Six years ago in late August, Rich Levad, Rob Sparks, Jason Beason and Ken Behrens hiked through spruce fir forest to a spot just above timberline where a Black Swift nest clung to a wet, rocky outcrop. The outing was part of Rocky Mountain Bird Observatory’s effort to collect baseline data on this little-known species. When no swifts were seen that evening, the scientists wondered if they had already started migrating – and where did they go?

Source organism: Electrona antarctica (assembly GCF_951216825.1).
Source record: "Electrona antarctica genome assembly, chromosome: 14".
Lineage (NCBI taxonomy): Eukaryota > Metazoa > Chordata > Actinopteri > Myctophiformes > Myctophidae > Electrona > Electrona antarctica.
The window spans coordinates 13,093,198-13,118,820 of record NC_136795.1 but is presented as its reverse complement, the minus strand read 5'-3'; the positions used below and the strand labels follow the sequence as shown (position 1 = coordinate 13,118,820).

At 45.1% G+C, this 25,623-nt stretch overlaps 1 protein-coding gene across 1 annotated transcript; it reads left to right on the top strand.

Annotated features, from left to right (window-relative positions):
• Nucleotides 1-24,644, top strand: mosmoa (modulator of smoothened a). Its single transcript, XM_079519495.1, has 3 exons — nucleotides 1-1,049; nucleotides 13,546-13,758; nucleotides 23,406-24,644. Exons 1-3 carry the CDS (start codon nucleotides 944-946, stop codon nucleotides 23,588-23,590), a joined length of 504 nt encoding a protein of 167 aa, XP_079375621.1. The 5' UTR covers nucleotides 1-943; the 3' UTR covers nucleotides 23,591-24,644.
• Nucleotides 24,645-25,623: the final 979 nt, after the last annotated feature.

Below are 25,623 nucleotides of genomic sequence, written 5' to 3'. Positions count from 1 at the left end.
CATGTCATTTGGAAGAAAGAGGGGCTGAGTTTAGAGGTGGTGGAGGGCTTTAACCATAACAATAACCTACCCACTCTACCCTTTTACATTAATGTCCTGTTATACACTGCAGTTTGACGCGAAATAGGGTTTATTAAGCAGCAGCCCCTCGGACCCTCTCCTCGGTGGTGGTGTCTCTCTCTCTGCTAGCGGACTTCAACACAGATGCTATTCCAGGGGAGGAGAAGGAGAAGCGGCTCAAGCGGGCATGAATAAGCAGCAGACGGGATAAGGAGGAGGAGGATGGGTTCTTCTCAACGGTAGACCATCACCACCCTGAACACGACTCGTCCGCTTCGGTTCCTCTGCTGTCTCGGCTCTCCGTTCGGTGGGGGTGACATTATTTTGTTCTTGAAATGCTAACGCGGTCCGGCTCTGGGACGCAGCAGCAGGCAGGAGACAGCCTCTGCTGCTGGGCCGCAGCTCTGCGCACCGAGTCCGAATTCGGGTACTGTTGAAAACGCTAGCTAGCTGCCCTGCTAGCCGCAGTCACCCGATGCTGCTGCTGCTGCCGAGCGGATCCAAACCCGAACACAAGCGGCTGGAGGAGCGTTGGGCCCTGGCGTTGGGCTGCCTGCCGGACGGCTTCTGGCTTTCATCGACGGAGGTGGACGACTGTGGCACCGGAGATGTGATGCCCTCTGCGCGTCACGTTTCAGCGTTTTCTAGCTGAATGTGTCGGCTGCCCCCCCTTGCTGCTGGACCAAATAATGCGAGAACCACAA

The last bird that breeds in the U.S. and Canada with an unknown winter destination has finally given up its secret. After years of research – and with some luck – three Colorado researchers have learned that Black Swifts travel more than 4,000 miles to spend the winter in Brazil. The destination came as a surprise to the researchers since Black Swifts have not been documented in Brazil.